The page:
For those wondering where Shang-Chi falls, we’re shown posters plastered on a wall for people seeking Post-Blip help, thereby cementing the story in a post-Endgame era, though the use of “Present Day” doesn’t clarify exactly when on the timeline (sacred or branch) we are. By the way, the way in which the film addresses the last MCU inclusion of the Ten Rings offers some much-needed closure, though I wouldn’t have minded if it also sought to address the kidnapping of Tony Stark (Iron Man) as relates to Iron Man 3 (2013) because not everyone remembers Aldrich Killian’s final line and that lack of remembrance could play havoc with the audience’s processing of the internal timeline/rules of Shang-Chi.
I cannot write a review of Shang-Chi without addressing its strongest factor. You’d think it would be the cast, who absolutely knock it out of the park, by the way, but it’s the script. Simu Liu (Kim’s Convenience/Women Is Losers) is absolutely charming as Shaun/Shang-Chi, but also nails the emotional beats and physical elements. Thanks to a great deal of long takes, audiences will know that this cast is doing the majority of stuntwork, making what we see far more immersive than we’ve gotten in some time. (One of my issues with Black Widow was the frequency in which you could identify the stunt team.) Awkwafina, too, although playing into type as a bit of the comic relief, gets the opportunity to do something different here, something more grounded like her work in The Farewell (2019), demonstrating she’s a force to be reckoned with for those not yet believing. Newcomer Meng’er Zhang thrills as Xialing, offering a performance that she makes uniquely her own while her character offers commentary on the misogyny of the world. Both Michelle Yeoh (Crouching Tiger, Hidden Dragon/Crazy Rich Asians/Tomorrow Never Dies) and Florian Munteanu (Creed 2) make the most of their limited screen time and, with luck, will get even more to do in a follow-up. Leung as Wenwu is the anchor of the film and it’s with him that Shang-Chi reveals itself to be on the level of top-tier MCU films as the script by Dave Callaham (America: The Motion Picture), Cretton, and Cretton’s frequent co-writer Andrew Lanham (The Glass Castle/Just Mercy) uses the mythos of the Ten Rings to give audiences a story about legacy. Shang-Chi is running from who he was, Xialing is building something all her own, and Wenwu’s obsession for power is driven by a need to heal his family. That this all happens in a film that features mythical creatures from within the Asian diaspora, an appearance from MCU fan favorite Wong (Benedict Wong), as well as the usual world-building, boggles the mind with how well it all comes to together in a narrative that frequently caused this father-of-two of well up in response to Wenwu and his children’s terrible conflict.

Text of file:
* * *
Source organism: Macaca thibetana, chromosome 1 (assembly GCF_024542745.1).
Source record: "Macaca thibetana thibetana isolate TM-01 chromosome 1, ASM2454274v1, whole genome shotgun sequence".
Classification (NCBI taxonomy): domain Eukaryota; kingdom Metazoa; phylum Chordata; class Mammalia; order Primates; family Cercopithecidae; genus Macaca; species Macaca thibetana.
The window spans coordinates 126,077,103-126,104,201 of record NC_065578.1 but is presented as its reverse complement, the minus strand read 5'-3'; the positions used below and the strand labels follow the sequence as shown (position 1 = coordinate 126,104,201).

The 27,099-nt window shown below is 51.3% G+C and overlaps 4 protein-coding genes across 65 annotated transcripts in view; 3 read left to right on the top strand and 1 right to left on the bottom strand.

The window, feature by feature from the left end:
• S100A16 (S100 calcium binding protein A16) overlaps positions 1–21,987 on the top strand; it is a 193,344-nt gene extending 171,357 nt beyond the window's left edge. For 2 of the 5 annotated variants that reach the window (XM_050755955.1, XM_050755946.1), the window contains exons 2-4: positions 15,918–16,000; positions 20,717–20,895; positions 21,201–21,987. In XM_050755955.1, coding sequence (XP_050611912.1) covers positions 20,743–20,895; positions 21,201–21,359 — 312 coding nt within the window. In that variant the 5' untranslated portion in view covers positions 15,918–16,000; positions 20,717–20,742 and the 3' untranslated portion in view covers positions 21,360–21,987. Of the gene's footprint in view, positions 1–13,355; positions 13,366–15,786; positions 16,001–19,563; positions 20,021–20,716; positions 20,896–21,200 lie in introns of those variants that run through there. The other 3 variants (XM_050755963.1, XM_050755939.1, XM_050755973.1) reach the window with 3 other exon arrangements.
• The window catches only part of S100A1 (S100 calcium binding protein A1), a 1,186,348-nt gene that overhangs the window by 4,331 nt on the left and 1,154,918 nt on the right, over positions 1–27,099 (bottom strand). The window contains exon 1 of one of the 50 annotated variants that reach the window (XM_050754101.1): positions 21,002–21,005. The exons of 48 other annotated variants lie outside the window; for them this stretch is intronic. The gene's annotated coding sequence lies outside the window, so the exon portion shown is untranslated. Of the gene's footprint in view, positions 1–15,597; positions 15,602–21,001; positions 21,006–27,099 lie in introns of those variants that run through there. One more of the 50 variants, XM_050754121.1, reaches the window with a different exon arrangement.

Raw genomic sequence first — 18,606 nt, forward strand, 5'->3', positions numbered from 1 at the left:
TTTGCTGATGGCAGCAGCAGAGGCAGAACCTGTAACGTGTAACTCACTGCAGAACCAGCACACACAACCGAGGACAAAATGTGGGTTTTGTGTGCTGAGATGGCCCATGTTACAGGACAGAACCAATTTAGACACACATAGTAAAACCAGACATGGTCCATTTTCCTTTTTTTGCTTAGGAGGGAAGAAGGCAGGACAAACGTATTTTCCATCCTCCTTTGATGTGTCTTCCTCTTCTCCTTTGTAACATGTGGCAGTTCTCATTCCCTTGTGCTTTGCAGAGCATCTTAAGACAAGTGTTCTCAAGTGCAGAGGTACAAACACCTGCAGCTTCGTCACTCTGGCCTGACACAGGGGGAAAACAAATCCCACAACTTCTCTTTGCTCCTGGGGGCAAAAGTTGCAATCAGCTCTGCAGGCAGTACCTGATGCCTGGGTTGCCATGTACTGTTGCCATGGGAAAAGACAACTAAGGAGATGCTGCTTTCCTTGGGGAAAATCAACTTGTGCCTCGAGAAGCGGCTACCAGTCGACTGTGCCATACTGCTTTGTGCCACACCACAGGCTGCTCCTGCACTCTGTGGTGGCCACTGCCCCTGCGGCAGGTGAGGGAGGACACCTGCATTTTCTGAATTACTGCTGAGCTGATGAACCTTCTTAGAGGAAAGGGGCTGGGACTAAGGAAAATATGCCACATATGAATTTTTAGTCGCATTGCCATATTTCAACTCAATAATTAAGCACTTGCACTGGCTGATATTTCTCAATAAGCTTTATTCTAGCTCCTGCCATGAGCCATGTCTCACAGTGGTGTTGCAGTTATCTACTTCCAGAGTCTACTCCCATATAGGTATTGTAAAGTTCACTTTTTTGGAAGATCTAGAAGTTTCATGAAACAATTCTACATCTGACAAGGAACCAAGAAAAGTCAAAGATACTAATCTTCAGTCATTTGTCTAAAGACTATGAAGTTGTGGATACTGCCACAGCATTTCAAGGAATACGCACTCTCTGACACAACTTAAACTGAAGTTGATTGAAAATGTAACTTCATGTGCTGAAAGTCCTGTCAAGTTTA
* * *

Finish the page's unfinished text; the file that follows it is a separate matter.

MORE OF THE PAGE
Two things to note before wrapping up:
If you don’t feel comfortable seeing Shang-Chi in a theater, the film should be appearing on Disney+ roughly 45 days after the theatrical release. I’ve seen no confirmation if that’s going to be part of the subscription (like Soul/Luca) or available via Premium Access (like Cruella/Black Widow/Jungle Cruise), but at least you won’t have to wait months for home availability. Should you go to the theater, try to see it on the best possible screen you can. When screened for the press, the projection was a little dark, so the early evening, night, or just low-light sequences were a little hard to follow, especially when the climax of the film devolved into the usual CGI slugfest (brilliantly conceived as it may be), tracking everything became harder than it should have been.
All in all, Shang-Chi and the Legend of the Ten Rings is the biggest surprise of the MCU since Guardians of the Galaxy, Vol 1. (2014). Partly because, in my case, I know next to nothing about the characters and their comic mythos, but mainly for how easily this could’ve been made exactly as it is, but with non-Marvel-related characters, and it would *still* be a premium cinematic experience. Much in the way The Winter Soldier (2014) is a solid spy thriller or that Thor: Ragnarok (2017) and Guardians of the Galaxy, Vol 2. (2017) can be called equally hilarious and touching space odysseys, so can Shang-Chi stand on its own. But we are all the more lucky to have it, and this cast, within the MCU as they properly kick off Phase 4 in a truly unknown and new direction.
In theaters September 3rd, 2021.
Available on Disney+ 45 days after theatrical release.
For more information, head to the official Shang-Chi and the Legend of the Ten Rings Marvel Comics website.
Final Score: 4.5 out of 5.